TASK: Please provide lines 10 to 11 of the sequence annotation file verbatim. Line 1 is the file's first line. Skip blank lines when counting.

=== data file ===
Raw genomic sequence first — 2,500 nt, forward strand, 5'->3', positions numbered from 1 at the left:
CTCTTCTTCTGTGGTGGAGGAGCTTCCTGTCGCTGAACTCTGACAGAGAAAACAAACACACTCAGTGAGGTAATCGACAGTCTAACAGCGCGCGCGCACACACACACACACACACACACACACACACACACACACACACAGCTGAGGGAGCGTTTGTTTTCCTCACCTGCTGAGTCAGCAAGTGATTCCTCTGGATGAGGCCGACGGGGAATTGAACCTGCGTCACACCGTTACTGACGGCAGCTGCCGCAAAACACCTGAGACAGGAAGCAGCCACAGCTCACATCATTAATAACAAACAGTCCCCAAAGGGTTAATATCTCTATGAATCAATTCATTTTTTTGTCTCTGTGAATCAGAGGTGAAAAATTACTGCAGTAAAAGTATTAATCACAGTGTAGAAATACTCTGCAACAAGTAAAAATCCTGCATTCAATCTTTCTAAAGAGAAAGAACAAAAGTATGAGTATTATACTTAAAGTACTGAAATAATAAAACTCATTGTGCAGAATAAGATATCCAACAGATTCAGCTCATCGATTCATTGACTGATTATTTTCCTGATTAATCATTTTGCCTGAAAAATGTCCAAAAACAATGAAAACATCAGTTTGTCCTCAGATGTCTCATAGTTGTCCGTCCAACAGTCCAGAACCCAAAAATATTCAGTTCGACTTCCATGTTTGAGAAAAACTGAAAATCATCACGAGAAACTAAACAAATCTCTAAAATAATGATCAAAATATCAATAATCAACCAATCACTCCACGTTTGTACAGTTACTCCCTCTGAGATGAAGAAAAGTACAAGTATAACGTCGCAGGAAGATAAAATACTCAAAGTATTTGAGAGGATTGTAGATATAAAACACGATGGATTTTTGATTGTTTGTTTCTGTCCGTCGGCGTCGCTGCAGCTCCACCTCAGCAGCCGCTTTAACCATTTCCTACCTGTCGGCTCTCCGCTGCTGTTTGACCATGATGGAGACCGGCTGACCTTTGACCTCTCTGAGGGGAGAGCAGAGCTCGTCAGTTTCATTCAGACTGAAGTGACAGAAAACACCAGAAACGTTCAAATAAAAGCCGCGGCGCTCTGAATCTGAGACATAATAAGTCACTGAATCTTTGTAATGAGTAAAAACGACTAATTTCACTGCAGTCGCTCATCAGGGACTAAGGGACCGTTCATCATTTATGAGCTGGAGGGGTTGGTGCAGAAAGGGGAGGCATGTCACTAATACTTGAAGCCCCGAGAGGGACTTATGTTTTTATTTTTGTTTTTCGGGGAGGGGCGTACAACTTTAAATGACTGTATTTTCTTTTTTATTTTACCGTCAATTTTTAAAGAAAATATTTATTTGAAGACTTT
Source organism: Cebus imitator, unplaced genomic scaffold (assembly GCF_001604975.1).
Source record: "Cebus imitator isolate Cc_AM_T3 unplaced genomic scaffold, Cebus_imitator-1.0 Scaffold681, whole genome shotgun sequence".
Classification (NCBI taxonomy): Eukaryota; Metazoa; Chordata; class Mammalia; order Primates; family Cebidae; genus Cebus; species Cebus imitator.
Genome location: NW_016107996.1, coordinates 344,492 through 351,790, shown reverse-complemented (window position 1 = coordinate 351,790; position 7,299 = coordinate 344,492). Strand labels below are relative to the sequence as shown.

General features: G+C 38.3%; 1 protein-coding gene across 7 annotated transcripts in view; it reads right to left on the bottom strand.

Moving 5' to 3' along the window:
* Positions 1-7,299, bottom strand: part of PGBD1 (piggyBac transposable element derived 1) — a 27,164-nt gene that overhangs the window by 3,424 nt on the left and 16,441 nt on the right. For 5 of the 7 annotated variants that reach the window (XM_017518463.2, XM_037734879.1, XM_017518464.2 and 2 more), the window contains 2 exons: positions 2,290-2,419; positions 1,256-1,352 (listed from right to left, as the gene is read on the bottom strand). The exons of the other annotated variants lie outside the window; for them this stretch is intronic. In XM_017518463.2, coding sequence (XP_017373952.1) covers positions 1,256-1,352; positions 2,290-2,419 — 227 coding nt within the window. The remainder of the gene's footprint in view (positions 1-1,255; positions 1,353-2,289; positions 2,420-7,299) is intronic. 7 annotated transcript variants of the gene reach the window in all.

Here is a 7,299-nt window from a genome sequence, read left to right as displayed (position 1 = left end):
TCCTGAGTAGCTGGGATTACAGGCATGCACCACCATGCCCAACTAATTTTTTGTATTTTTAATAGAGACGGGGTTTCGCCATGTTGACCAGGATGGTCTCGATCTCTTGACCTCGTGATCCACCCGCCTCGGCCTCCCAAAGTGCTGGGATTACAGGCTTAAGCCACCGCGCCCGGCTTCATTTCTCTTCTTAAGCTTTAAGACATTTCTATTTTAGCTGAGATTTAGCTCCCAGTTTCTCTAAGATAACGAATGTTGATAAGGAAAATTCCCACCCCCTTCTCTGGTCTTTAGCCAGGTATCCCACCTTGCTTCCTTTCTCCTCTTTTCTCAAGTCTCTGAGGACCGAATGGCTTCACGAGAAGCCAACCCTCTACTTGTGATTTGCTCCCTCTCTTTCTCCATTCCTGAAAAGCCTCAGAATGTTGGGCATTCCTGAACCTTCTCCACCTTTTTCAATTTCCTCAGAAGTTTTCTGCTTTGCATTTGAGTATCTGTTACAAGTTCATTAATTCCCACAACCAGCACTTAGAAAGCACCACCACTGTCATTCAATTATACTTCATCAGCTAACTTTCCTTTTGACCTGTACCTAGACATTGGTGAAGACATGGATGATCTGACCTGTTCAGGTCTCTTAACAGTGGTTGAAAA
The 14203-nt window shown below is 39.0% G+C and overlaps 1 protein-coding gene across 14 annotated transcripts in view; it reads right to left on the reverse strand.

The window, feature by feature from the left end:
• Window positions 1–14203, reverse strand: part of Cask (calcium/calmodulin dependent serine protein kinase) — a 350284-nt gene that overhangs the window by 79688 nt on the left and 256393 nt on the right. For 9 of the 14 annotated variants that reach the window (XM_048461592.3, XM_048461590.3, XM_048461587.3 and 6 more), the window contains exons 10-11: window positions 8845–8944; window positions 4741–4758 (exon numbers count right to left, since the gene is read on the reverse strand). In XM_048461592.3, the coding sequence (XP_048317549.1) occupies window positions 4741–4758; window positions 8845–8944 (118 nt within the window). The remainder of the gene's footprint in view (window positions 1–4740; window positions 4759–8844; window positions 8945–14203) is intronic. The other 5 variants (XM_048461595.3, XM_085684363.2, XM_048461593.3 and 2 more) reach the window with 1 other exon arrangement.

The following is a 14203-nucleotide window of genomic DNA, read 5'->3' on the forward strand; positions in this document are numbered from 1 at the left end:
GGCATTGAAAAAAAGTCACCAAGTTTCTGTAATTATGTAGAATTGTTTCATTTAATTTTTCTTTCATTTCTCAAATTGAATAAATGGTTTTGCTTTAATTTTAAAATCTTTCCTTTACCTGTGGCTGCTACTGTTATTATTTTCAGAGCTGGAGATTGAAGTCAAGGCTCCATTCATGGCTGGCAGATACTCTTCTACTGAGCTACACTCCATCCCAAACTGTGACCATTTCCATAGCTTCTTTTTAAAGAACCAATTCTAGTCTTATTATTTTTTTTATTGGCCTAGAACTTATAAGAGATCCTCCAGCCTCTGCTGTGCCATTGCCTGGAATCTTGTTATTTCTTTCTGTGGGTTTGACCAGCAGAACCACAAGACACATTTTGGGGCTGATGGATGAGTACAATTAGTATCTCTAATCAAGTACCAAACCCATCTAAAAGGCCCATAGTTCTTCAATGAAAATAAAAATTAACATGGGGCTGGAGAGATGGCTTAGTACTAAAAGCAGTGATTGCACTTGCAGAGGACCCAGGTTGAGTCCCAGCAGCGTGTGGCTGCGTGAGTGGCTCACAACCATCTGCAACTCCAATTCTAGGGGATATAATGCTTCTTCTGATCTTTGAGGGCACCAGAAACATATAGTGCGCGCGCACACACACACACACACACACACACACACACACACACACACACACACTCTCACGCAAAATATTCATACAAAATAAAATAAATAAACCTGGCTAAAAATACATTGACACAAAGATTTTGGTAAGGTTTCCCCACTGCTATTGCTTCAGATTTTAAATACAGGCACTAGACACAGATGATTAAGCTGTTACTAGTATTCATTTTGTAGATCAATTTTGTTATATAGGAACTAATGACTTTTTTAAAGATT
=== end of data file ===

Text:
Here is a 7,299-nt window from a genome sequence, read left to right as displayed (position 1 = left end):
TCCTGAGTAGCTGGGATTACAGGCATGCACCACCATGCCCAACTAATTTTTTGTATTTTTAATAGAGACGGGGTTTCGCCATGTTGACCAGGATGGTCTCGATCTCTTGACCTCGTGATCCACCCGCCTCGGCCTCCCAAAGTGCTGGGATTACAGGCTTAAGCCACCGCGCCCGGCTTCATTTCTCTTCTTAAGCTTTAAGACATTTCTATTTTAGCTGAGATTTAGCTCCCAGTTTCTCTAAGATAACGAATGTTGATAAGGAAAATTCCCACCCCCTTCTCTGGTCTTTAGCCAGGTATCCCACCTTGCTTCCTTTCTCCTCTTTTCTCAAGTCTCTGAGGACCGAATGGCTTCACGAGAAGCCAACCCTCTACTTGTGATTTGCTCCCTCTCTTTCTCCATTCCTGAAAAGCCTCAGAATGTTGGGCATTCCTGAACCTTCTCCACCTTTTTCAATTTCCTCAGAAGTTTTCTGCTTTGCATTTGAGTATCTGTTACAAGTTCATTAATTCCCACAACCAGCACTTAGAAAGCACCACCACTGTCATTCAATTATACTTCATCAGCTAACTTTCCTTTTGACCTGTACCTAGACATTGGTGAAGACATGGATGATCTGACCTGTTCAGGTCTCTTAACAGTGGTTGAAAA